Now, let’s see an example of a code that’s very hard to understand and two refactorings. The “preferable” version is applying everything that I suggested in this post. While the “not preferable” goes to the opposite direction.

Example

# code hard to understand
def create_oder(user_id, item_id) do
  case Users.find(user_id) do
    {:ok, user} ->
      if user.status == :ACTIVE do
        case Items.find(item_id) do
          {:ok, item} ->
            if item.stock_quantity > 0 do
              Repo.insert(Order%{user_id: user.id, item_id: item.id})
            else
              {:error, {:item_not_available}}
            end
          error -> error
        end
      else
        {:error, :user_not_active}
      end
    error -> error
  end
end

# not preferable refactoring
def create_oder(user_id, item_id) do
  user_id
  |> find_user()
  |> find_item(item_id)
  |> insert_order()
end

defp find_user(user_id), do: Users.find(user_id)

defp find_item({:ok, user}, item_id), do: find_item(user, user.status == :ACTIVE, item_id)
defp find_item(error, _item_id), do: error

defp find_item(user, false, item_id), do: {:error, :user_not_active}
defp find_item(user, true, item_id), do: {Items.find(item_id), user}

defp insert_order({{:ok, item }, user}), do: insert_order(item, user, item.stock_quantity > 0)
defp insert_order({error, _user}), do: error

defp insert_order(item, user, false), do: {:error, :item_not_available}
defp insert_order(item, user, true), do: Repo.insert(%Order{user_id: user.id, item_id: item.id})

# preferable
@type id :: pos_integer
@type create_order_errors :: {:orders, :user_not_active | :item_not_available | Changeset.t()}

@spec create_order(user_id :: id, item_id :: id) ::
        {:ok, Order.t()}
        | {:error,
           Users.not_found_error()
           | Items.not_found_error()
           | create_order_errors()}
 def create_order(user_id, item_id) do
   with {:ok, user} <- Users.find(user_id),
        {:user_active?, true} <- {:user_active?, User.active?(user)},
        {:ok, item} <- Items.find(item_id),
        {:item_available?, true} <-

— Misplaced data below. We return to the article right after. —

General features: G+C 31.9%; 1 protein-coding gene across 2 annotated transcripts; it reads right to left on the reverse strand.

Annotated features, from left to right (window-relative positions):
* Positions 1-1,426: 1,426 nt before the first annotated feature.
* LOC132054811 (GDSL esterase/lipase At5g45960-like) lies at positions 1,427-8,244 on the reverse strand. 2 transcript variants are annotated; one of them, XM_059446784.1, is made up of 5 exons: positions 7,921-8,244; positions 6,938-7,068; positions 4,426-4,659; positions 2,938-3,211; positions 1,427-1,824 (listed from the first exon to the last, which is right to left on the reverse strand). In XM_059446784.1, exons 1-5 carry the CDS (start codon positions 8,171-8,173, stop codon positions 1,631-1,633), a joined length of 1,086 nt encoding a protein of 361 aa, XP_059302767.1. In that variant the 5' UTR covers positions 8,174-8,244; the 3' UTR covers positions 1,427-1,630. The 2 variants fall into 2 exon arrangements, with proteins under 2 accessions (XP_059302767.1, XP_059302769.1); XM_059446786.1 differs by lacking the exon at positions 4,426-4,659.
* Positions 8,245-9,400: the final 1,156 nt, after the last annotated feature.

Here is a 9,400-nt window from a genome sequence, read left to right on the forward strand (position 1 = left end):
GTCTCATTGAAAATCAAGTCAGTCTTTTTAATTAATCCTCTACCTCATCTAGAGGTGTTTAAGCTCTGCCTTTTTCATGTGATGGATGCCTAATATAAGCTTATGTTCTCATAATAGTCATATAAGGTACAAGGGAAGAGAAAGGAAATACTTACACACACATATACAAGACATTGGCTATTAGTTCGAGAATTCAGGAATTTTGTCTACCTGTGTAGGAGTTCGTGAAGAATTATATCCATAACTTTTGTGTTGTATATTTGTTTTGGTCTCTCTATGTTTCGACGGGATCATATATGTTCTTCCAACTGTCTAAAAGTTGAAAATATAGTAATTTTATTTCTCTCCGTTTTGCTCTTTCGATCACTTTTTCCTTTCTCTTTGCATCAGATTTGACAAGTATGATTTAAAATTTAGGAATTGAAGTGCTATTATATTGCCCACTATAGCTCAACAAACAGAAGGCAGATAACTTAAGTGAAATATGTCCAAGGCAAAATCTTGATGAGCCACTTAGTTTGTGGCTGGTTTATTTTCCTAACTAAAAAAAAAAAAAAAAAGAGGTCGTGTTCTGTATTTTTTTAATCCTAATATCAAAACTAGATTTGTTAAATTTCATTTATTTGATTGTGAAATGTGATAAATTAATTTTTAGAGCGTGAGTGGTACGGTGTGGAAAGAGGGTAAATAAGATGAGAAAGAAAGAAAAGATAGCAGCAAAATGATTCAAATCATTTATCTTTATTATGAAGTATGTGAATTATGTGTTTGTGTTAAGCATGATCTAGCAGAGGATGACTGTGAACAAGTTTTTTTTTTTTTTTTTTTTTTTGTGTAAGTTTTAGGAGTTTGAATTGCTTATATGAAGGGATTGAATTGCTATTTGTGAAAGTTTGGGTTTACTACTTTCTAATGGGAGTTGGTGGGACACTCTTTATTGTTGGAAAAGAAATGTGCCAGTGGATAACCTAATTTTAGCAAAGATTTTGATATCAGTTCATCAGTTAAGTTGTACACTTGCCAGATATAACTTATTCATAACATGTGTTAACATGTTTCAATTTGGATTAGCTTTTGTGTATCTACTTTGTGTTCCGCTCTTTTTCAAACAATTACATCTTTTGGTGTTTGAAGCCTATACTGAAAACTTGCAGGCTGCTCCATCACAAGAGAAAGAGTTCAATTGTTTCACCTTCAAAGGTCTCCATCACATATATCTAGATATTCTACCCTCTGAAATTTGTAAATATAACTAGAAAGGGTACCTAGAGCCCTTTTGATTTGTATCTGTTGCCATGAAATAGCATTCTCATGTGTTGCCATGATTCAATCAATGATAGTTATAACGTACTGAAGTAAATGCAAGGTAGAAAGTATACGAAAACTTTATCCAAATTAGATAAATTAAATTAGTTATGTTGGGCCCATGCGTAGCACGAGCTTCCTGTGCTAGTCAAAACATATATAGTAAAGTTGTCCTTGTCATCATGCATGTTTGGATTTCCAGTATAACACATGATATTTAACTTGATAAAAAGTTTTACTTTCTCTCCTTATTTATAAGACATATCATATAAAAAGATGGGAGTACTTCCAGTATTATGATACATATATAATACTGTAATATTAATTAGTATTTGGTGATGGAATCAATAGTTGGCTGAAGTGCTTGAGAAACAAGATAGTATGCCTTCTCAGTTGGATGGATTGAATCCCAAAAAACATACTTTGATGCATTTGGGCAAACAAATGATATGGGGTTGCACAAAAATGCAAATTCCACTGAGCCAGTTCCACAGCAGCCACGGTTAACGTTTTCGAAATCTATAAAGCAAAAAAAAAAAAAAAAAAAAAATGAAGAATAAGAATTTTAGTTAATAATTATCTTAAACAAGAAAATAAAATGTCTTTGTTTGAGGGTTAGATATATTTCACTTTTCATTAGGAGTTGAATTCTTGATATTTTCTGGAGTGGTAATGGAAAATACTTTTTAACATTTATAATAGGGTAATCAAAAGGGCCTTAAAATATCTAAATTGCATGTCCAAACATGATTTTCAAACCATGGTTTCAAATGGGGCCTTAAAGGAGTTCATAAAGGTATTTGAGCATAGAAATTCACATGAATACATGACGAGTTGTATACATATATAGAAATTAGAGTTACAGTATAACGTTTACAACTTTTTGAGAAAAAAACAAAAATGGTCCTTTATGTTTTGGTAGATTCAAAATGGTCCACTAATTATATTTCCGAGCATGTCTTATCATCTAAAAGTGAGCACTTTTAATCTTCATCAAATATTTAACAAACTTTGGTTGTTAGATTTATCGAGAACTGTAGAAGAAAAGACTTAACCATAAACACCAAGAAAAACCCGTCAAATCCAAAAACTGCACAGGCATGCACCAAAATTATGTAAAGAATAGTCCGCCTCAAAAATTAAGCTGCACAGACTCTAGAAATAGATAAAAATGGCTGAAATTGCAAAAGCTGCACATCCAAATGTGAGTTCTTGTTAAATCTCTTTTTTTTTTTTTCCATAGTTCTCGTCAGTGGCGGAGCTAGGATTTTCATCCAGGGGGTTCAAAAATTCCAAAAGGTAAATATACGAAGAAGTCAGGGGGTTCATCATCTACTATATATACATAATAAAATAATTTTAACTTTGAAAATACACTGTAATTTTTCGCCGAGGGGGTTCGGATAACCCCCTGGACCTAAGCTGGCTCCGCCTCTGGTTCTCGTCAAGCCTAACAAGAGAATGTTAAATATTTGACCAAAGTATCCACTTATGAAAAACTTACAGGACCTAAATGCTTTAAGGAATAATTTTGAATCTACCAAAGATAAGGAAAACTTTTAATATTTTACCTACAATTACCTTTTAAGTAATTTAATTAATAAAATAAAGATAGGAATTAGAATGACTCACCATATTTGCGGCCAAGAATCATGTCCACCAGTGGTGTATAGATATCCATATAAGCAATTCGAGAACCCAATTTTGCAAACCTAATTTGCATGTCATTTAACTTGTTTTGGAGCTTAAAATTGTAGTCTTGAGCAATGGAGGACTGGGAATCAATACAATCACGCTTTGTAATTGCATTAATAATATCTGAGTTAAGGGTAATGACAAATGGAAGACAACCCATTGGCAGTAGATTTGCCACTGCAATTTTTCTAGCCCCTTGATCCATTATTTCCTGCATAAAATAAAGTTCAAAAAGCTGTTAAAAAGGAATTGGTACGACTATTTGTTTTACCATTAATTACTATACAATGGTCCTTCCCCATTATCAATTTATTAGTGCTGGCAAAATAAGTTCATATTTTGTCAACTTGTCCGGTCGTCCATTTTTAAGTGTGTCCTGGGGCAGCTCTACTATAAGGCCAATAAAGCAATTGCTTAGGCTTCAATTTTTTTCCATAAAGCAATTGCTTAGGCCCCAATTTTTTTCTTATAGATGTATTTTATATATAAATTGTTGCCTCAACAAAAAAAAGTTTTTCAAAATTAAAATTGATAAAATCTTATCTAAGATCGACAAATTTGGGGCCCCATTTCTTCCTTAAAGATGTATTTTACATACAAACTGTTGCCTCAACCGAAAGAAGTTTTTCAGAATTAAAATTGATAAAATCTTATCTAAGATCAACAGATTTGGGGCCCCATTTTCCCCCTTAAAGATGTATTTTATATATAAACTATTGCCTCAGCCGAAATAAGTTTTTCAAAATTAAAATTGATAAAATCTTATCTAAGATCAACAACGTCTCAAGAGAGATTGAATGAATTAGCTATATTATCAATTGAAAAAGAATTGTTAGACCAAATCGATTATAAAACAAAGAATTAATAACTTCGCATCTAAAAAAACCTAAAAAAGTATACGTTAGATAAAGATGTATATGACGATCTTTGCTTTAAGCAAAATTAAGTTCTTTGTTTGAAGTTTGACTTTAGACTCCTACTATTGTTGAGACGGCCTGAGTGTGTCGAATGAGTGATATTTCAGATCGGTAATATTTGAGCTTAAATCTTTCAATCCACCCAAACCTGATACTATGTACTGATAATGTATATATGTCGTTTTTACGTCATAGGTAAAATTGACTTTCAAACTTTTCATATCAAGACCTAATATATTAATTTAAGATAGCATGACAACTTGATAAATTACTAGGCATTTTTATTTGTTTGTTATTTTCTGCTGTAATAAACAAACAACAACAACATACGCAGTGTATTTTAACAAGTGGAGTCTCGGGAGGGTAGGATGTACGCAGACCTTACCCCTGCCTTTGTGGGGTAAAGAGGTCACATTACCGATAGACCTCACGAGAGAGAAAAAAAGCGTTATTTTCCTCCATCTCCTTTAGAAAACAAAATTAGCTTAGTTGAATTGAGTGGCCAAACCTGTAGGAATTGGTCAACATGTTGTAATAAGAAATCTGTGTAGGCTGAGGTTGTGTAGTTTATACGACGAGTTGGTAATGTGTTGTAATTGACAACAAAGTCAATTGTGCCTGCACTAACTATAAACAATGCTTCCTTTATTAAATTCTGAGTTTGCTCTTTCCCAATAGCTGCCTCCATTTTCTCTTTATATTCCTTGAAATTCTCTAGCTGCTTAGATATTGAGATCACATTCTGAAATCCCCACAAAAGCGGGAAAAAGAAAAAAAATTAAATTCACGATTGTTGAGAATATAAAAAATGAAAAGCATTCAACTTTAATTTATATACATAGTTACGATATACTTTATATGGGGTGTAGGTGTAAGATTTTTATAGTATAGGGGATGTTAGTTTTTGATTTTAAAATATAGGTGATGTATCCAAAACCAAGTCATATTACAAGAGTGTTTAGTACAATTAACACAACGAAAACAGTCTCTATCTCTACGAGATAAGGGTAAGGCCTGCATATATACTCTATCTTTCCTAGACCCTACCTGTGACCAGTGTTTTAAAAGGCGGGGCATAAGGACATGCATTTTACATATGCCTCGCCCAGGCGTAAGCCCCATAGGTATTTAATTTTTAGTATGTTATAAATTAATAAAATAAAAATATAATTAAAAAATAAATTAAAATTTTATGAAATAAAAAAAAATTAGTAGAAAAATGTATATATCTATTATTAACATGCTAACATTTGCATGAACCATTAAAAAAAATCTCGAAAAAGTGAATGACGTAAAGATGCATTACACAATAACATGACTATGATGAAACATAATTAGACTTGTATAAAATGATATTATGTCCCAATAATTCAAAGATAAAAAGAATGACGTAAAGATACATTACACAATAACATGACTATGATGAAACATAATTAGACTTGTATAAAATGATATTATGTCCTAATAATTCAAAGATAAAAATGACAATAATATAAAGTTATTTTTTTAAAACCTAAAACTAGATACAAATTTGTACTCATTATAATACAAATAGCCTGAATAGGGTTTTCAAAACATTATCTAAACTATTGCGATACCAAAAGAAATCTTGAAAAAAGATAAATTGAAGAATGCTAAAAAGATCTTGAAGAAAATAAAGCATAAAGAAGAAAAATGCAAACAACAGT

{:item_available?, Item.available?(item)},
        {:ok, order} <-
          Repo.insert(%Order{user_id: user_id, item_id: item_id}) do
     {:ok, order}
   else
     {:user_active?, false} -> {:error, {:orders, :user_not_active}}
     {:item_available?, false} -> {:error, {:orders, :item_not_available}}
     {:error, %Changeset{} = changeset} -> {:error, {:orders, changeset}}
     error -> error
   end
 end

If we look at not preferable version, the create_order/2 looks beautiful. It’s straightforward to understand what are the steps. However, it’s misleading, not always find_item or insert_order happens. If we try to read the private functions is very confusing. Meanwhile, the preferable version isn’t pretty, but it makes all the steps and conditionals explicit and clear. It hides some details like how a user is active or how the item is available, but the main logic is clear.

In my opinion, a code is easier to understand when:

  • You have a good knowledge of the language
  • You read a function their flow and conclusion are clear
  • You read a function and their basic expressions are close
  • You read a function and details and reusable expressions are abstracted

When you have a good understanding of the language, you ending up learning new tricks that can make some expressions shorter. Here are my suggestions; it doesn’t take them as a universal truth. Sometimes you’ll find scenarios and cases that the opposite that I suggested is better. What do you think about these suggestions? Do you think it will make you write the maintainable Elixir code?